Birmingham   -   South Africa, who registered their first win of the ICC Men’s Cricket World Cup by defeating Afghanistan by nine wickets, will face a much stiffer challenge when they take on New Zealand at Edgbaston on Wednesday.

It was Grant Elliot’s famous “hit into the grandstand” in an enthralling climax which ended South Africa’s World Cup campaign in 2015 and powered New Zealand to their first ever appearance at the finals. While stakes might not be as high for New Zealand when they take the field on Wednesday, for South Africa, the result would determine their contention for the race to the semi-finals.

New Zealand started their World Cup campaign with three consecutive wins before their fixture against India ended in a wash-out at Trent Bridge. The bowlers have been in prime form, having restricted the opposition to a below-par total on each occasion, making things easier for the batsmen. The middle-order, which failed considerably against Bangladesh before Mitchell Santner finished the job, will be put to a stiff test against South Africa.

South Africa, destabilized after three consecutive defeats, put on a complete performance to register a nine-wicket win over Afghanistan in their last game. While Imran Tahir produced another match-winning spell as he picked up four wickets, the century-stand put on by the openers was probably the greatest positive for the Proteas. The top-order will have to shoulder responsibility yet again, as they will be up against an in-form New Zealand bowling unit. Lungi Ngidi, who has been declared match fit after he missed last three games due to hamstring injury, is likely to replace Beuran Hendricks in the playing XI.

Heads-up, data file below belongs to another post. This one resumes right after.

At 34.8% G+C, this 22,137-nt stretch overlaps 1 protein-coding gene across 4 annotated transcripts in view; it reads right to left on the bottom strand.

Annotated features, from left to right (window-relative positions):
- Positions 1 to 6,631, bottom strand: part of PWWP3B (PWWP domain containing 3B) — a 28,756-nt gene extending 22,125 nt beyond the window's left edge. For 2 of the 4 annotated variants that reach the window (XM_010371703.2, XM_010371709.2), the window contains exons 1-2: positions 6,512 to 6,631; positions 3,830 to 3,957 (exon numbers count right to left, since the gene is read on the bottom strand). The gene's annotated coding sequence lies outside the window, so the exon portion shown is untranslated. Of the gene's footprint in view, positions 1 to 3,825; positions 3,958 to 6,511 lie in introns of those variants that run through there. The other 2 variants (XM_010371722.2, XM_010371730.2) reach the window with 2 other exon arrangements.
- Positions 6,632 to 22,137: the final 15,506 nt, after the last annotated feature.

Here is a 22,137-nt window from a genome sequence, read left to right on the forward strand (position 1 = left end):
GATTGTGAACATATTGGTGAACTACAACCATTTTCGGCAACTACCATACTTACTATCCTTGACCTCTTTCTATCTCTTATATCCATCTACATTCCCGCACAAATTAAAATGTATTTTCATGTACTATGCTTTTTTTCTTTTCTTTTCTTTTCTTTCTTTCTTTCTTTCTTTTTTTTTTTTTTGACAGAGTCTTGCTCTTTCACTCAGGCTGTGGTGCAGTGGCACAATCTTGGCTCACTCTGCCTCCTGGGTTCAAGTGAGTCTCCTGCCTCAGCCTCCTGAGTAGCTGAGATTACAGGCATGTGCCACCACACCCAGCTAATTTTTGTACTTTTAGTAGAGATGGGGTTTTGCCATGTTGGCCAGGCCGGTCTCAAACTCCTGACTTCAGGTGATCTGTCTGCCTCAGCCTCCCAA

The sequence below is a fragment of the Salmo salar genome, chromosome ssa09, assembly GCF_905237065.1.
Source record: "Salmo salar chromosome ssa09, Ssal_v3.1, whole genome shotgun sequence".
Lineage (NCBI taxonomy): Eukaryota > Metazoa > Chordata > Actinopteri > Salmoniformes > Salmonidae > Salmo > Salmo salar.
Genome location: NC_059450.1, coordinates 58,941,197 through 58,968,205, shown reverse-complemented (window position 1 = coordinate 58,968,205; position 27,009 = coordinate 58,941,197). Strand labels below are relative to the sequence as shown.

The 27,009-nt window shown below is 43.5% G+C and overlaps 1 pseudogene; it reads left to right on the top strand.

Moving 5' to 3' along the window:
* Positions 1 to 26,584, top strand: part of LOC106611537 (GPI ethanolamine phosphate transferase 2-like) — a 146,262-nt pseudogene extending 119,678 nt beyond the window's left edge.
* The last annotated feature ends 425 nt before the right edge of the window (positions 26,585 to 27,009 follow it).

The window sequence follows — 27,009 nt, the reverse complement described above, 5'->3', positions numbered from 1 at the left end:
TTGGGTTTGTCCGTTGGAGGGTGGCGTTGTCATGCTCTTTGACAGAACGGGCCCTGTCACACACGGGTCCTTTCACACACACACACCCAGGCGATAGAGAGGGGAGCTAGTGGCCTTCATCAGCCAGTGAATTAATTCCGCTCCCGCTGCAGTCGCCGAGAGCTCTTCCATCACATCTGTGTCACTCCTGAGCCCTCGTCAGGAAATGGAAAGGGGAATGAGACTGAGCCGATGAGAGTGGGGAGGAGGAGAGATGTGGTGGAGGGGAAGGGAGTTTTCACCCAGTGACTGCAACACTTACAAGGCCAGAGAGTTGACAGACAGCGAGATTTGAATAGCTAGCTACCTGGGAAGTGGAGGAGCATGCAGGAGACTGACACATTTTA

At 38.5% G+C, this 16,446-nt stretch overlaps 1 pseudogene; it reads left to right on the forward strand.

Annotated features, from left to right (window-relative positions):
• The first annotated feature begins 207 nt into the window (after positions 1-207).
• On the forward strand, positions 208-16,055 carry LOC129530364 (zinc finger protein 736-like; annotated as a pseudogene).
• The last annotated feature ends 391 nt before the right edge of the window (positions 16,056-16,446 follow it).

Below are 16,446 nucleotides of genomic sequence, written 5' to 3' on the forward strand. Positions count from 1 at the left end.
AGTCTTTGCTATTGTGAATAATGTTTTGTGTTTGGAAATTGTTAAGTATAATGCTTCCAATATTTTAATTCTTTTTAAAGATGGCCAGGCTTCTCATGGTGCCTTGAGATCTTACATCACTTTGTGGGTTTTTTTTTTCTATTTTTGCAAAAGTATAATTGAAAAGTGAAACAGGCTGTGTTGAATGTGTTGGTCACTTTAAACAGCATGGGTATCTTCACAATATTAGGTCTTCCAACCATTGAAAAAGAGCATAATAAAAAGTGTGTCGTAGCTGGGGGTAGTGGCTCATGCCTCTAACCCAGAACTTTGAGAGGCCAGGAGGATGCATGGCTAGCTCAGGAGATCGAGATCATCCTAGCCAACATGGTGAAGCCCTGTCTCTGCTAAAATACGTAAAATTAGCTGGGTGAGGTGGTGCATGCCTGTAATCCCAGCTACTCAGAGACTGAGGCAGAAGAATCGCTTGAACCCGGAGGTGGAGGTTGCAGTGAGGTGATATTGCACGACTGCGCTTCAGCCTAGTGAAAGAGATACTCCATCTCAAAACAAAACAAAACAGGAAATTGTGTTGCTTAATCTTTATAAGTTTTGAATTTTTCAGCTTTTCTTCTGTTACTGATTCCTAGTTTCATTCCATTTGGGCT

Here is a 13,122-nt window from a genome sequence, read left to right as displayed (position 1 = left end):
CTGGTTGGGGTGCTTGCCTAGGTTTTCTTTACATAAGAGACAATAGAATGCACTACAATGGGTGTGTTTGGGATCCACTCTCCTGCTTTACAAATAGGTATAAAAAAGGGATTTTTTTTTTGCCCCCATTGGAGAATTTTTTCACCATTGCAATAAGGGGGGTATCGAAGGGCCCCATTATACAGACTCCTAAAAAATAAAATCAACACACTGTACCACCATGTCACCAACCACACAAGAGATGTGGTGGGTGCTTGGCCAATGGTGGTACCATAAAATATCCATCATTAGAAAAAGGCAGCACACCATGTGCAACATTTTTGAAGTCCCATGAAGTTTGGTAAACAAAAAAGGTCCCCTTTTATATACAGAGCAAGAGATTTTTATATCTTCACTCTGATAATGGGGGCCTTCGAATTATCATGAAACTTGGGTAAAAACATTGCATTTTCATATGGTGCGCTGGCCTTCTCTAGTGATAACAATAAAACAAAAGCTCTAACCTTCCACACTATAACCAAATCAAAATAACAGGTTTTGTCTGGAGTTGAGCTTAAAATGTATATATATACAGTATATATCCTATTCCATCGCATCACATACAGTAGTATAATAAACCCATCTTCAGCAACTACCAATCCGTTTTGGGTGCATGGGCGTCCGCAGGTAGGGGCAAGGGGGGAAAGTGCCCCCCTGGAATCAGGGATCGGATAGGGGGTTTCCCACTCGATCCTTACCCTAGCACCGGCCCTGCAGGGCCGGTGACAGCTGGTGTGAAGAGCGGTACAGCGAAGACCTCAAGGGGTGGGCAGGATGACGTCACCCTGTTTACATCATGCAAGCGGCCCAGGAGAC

Skipper Kane Williamson has been in prime form, scoring 40 and 79* in his last two innings after aggregating 152 runs in the two warm-up games. Williamson, who scored a century in his last outing at Edgbaston, will once again look to play a long innings.

Kagiso Rabada, the 24-year-old, has been a strike bowler for South Africa for the last few years, leading the pace battery in the absence of Dale Steyn. Rabada, who averages 19.82 with the ball against New Zealand, will look to produce a match-winning spell in this all-important game.

“I don’t think we are going out there to be the nice guys of world cricket or put on a front of any sorts. We are just being genuine in being who we are and I think we just play the game in good spirits really. It’s just a game in my opinion and it’s about enjoying it. I think that’s why a lot of guys and girls and kids follow the team, because we just go out and have fun,” said Trent Boult on if the perception about New Zealand being ‘nice guys’ can hold the team back.

“Imran has been a star for this team. He has proven to world cricket how well he can perform, even when he is under pressure. This is his last World Cup, but he is loving every minute still, which is amazing. He’s got great passion and what an example he is for any young cricketer,” said South Africa spin coach Claude Henderson on the ‘Tahir factor’.

It will be a cloudy start to the day with chances of some light rain showers.  However, it should become increasingly dry and bright as the day wears on. Teams batting first have won three of the last four completed games at Edgbaston.